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I'm working on a command line application for Solaris, written in Java6. I'd like to be able to scroll through a history of previous commands using the up and down arrows like many Unix tools allow (shells, VIM command mode prompt, etc).

Is there any standard way of achieving this, or do I have to roll my own?

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5 Answers 5

up vote 5 down vote accepted

Yes, use the GNU readline library.

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By this answer I meant that there is a standard way... –  Pat Notz Sep 8 '08 at 3:00
    
I don't give downvotes unless the answer is "bad", but I'm surprised that this is accepted answer given the GPL factor. –  Jason S Jan 5 '09 at 18:39
    
@Jason: what GPL factor? You don't have to distribute readline with your code. You can assume the client has it in its system, or provide instructions on how to install it. This is similar to the way Audacity uses ffmpeg. They don't have a license to distribute it, but they do tell you how to get it, and they use it in their software. –  Nathan Fellman Dec 22 '10 at 15:26
    
from their webpage (tiswww.case.edu/php/chet/readline/rltop.html): "Readline is free software, distributed under the terms of the GNU General Public License, version 3. This means that if you want to use Readline in a program that you release or distribute to anyone, the program must be free software and have a GPL-compatible license." So it spreads the GPL-ness from a library to the entire program. Contrast with LGPL which allows runtime linking to a library, and requires open-sourcing only for improvements to the library itself. –  Jason S Dec 22 '10 at 16:26
    
Any software you download will have some kind of license and you're well advised to abide by it if you choose to use the software. The fact remains that GNU Readline is very capable and widely used. What's more surprising is that this is the accepted answer given that GNU Readline is a C library. When I originally posted I apparently didn't notice the Java requirement. –  Pat Notz Dec 23 '10 at 22:02

I think you are looking for something like JLine but I've never used it so cannot attest to its quality.

She can apparently deal with autocompletion and command line history, and the last release was recently (feb this year) so it's by no means dead.

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ledit is great on linux for that sort of thing. It's probably easily compiled on solaris.

Clarification: ledit wraps the call to your other command line app, and can even be passed a file to persistently store your history.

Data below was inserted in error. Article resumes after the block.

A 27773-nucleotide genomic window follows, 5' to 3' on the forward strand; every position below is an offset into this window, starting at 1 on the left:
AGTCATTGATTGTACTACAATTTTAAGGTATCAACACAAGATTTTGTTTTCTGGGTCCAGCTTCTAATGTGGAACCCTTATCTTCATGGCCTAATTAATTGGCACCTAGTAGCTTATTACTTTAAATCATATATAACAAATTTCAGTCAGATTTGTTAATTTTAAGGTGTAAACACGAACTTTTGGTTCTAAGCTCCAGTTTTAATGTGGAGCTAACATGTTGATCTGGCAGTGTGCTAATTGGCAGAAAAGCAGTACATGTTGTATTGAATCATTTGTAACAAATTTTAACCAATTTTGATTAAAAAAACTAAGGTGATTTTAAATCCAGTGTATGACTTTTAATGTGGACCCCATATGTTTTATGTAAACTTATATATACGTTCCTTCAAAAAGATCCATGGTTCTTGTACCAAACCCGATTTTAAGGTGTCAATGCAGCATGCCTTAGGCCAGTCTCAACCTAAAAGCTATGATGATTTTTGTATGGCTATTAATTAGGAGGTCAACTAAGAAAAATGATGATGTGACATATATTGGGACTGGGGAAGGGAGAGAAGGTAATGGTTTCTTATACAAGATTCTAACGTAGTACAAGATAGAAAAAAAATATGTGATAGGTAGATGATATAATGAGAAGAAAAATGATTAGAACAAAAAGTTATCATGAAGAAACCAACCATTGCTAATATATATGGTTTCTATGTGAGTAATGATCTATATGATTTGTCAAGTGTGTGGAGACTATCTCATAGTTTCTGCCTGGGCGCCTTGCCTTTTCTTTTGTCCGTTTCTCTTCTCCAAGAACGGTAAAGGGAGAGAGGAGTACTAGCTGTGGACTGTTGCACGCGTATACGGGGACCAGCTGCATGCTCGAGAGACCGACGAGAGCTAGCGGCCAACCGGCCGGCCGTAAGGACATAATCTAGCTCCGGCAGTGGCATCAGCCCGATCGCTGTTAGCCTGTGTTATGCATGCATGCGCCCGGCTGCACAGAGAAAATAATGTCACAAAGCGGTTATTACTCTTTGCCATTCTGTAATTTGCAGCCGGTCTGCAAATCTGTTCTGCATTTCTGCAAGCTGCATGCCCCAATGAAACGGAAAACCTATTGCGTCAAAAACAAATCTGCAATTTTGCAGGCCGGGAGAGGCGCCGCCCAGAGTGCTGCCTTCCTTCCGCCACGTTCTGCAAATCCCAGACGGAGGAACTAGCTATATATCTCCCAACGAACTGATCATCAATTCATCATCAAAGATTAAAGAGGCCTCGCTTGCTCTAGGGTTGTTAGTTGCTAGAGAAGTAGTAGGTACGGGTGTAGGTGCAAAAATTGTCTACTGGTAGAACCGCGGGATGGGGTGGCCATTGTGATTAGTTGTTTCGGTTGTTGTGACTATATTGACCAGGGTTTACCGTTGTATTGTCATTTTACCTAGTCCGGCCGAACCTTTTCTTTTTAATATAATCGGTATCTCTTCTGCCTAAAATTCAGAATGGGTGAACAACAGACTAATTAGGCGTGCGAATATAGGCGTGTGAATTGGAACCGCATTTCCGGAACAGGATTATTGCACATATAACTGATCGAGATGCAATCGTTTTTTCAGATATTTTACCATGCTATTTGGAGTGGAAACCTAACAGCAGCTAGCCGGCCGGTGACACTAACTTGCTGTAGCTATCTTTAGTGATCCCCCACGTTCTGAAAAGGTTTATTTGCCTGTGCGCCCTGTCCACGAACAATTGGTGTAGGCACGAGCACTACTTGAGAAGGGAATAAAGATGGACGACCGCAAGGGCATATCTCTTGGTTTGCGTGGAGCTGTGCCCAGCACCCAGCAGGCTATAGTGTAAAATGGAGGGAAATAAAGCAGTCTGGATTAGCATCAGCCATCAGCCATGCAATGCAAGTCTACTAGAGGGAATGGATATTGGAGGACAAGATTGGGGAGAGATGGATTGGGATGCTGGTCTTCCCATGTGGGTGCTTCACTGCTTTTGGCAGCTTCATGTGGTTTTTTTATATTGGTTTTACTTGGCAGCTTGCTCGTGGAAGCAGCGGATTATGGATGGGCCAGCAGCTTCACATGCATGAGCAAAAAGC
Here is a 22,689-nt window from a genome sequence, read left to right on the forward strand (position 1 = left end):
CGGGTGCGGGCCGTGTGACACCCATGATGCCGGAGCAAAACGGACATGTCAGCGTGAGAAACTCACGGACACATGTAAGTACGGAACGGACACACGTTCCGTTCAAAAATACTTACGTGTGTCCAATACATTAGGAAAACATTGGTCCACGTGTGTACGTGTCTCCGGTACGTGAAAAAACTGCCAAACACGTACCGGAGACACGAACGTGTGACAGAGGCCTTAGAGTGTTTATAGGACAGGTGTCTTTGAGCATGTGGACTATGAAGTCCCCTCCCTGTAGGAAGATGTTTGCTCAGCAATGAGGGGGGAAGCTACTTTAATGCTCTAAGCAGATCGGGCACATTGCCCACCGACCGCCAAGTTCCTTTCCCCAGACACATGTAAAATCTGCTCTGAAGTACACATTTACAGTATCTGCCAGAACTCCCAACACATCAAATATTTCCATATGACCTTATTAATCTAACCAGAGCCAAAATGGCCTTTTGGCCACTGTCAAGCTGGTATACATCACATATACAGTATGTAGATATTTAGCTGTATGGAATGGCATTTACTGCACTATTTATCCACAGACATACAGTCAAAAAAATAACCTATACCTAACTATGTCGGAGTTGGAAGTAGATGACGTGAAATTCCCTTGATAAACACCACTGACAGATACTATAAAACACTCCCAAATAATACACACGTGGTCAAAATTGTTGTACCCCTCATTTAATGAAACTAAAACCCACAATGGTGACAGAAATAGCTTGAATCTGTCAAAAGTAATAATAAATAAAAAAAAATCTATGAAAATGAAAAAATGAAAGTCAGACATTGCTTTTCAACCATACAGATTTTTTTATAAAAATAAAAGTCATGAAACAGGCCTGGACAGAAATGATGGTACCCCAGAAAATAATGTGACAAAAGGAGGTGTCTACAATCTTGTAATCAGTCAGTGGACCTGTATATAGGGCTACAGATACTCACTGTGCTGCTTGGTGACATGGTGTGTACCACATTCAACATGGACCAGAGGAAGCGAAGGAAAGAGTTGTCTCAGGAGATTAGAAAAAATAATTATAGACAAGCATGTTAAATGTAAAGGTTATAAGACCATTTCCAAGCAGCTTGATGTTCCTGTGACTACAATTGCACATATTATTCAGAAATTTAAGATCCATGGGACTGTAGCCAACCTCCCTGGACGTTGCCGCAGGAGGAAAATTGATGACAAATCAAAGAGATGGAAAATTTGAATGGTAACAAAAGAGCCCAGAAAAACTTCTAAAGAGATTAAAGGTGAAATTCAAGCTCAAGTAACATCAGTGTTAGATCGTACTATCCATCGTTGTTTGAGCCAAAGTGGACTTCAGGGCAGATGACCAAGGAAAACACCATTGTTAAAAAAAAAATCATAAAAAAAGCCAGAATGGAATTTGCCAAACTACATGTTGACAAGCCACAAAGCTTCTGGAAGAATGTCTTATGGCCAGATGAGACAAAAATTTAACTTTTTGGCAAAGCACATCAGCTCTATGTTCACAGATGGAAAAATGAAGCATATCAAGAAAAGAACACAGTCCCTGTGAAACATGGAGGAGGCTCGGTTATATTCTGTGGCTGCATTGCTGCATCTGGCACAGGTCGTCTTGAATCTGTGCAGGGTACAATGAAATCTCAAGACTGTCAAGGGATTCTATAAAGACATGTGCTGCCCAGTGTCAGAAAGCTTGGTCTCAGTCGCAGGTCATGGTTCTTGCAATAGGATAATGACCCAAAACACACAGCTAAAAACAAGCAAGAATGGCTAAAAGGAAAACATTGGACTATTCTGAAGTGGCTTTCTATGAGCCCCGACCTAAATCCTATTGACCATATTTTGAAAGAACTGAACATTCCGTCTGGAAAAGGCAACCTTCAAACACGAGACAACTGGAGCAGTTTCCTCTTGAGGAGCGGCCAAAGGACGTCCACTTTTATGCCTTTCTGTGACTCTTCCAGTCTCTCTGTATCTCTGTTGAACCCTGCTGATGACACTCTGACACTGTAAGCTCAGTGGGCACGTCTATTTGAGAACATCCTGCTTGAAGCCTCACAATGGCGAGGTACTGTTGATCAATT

Here's the homepage: http://cristal.inria.fr/~ddr/ledit/

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There is a SourceForge project, http://java-readline.sourceforge.net/, that provides JNI-based bindings to GNU readline. I've played around with it (not used in an actual project), and it certainly covers all of the functionality.

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warning: GNU readline is subject to GPL licensing terms:

Readline is free software, distributed under the terms of the GNU General Public License, version 2. This means that if you want to use Readline in a program that you release or distribute to anyone, the program must be free software and have a GPL-compatible license. If you would like advice on making your license GPL-compatible, contact licensing@gnu.org.

In other words, use of Readline spreads the GPL-ness from a library to the entire program. (Contrast with LGPL, which allows runtime linking to a library, and requires open-sourcing only for improvements to the library itself.)

For those of us in the commercial world, even if we're not developing commercial applications, this is a show-stopper.

Anyway, the wikipedia page lists several alternatives, including JLine, which sounds promising.

Just as an aside: I work for a company that designs medical products. We make zero (0) dollars off of PC software. Nearly all our software runs on the embedded systems that we design (and we don't make any money off sales/upgrades of this software, only the products themselves); sometimes we do have software diagnostic tools that can run on the end-users' PCs. (design/manufacture/test software that's not released to customers I would think might be possible to use GPL libraries but I'm not sure) Medical products have fairly tight controls; you basically have to prove to the FDA that it's safe for users, it's not like the end user can decide "oh, I don't like this software, I'll just tweak it or use company XYZ's aftermarket replacement" -- that would leave device manufacturers open to a huge liability.

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gee, thanks for the anonymous no-comment -1.... –  Jason S May 26 '09 at 12:48
    
(not my downvote) but I would guess it's the unnecessarily pejorative "poisoned". –  wnoise Nov 6 '10 at 23:05
    
removed "poisoned". –  Jason S Dec 23 '10 at 17:51

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